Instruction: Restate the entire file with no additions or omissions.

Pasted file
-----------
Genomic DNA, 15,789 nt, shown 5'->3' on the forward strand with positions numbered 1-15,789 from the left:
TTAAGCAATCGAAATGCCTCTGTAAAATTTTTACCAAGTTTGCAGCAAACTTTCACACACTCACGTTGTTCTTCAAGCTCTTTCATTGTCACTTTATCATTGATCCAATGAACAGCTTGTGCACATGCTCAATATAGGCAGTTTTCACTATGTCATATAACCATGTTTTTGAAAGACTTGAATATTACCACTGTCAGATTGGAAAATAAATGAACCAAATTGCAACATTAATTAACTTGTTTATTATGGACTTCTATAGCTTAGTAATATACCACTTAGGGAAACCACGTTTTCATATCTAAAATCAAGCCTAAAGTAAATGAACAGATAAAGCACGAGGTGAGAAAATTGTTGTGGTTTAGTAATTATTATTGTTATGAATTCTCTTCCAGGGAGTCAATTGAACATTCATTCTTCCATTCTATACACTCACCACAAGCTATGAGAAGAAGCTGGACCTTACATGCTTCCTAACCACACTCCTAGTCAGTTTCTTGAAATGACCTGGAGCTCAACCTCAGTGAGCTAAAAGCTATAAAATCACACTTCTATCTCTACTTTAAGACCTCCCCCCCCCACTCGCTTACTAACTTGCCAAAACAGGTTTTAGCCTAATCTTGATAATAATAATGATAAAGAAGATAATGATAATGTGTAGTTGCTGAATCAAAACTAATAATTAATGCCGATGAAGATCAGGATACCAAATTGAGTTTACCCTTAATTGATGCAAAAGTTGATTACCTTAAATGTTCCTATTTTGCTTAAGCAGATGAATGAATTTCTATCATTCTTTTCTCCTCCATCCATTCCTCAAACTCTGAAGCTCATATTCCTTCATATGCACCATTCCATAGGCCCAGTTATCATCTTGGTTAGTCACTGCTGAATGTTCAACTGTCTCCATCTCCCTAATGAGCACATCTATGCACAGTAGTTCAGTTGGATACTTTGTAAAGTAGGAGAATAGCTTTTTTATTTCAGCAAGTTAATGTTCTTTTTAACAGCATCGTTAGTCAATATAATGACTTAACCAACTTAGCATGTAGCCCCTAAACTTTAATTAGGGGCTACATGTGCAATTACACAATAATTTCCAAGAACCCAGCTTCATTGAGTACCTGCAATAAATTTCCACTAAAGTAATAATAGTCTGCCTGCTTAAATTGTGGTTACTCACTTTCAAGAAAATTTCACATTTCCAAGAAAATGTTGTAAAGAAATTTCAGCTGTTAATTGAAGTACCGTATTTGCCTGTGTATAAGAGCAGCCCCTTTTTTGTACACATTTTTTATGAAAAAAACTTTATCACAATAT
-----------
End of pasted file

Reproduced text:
Genomic DNA, 15,789 nt, shown 5'->3' on the forward strand with positions numbered 1-15,789 from the left:
TTAAGCAATCGAAATGCCTCTGTAAAATTTTTACCAAGTTTGCAGCAAACTTTCACACACTCACGTTGTTCTTCAAGCTCTTTCATTGTCACTTTATCATTGATCCAATGAACAGCTTGTGCACATGCTCAATATAGGCAGTTTTCACTATGTCATATAACCATGTTTTTGAAAGACTTGAATATTACCACTGTCAGATTGGAAAATAAATGAACCAAATTGCAACATTAATTAACTTGTTTATTATGGACTTCTATAGCTTAGTAATATACCACTTAGGGAAACCACGTTTTCATATCTAAAATCAAGCCTAAAGTAAATGAACAGATAAAGCACGAGGTGAGAAAATTGTTGTGGTTTAGTAATTATTATTGTTATGAATTCTCTTCCAGGGAGTCAATTGAACATTCATTCTTCCATTCTATACACTCACCACAAGCTATGAGAAGAAGCTGGACCTTACATGCTTCCTAACCACACTCCTAGTCAGTTTCTTGAAATGACCTGGAGCTCAACCTCAGTGAGCTAAAAGCTATAAAATCACACTTCTATCTCTACTTTAAGACCTCCCCCCCCCACTCGCTTACTAACTTGCCAAAACAGGTTTTAGCCTAATCTTGATAATAATAATGATAAAGAAGATAATGATAATGTGTAGTTGCTGAATCAAAACTAATAATTAATGCCGATGAAGATCAGGATACCAAATTGAGTTTACCCTTAATTGATGCAAAAGTTGATTACCTTAAATGTTCCTATTTTGCTTAAGCAGATGAATGAATTTCTATCATTCTTTTCTCCTCCATCCATTCCTCAAACTCTGAAGCTCATATTCCTTCATATGCACCATTCCATAGGCCCAGTTATCATCTTGGTTAGTCACTGCTGAATGTTCAACTGTCTCCATCTCCCTAATGAGCACATCTATGCACAGTAGTTCAGTTGGATACTTTGTAAAGTAGGAGAATAGCTTTTTTATTTCAGCAAGTTAATGTTCTTTTTAACAGCATCGTTAGTCAATATAATGACTTAACCAACTTAGCATGTAGCCCCTAAACTTTAATTAGGGGCTACATGTGCAATTACACAATAATTTCCAAGAACCCAGCTTCATTGAGTACCTGCAATAAATTTCCACTAAAGTAATAATAGTCTGCCTGCTTAAATTGTGGTTACTCACTTTCAAGAAAATTTCACATTTCCAAGAAAATGTTGTAAAGAAATTTCAGCTGTTAATTGAAGTACCGTATTTGCCTGTGTATAAGAGCAGCCCCTTTTTTGTACACATTTTTTATGAAAAAAACTTTATCACAATAT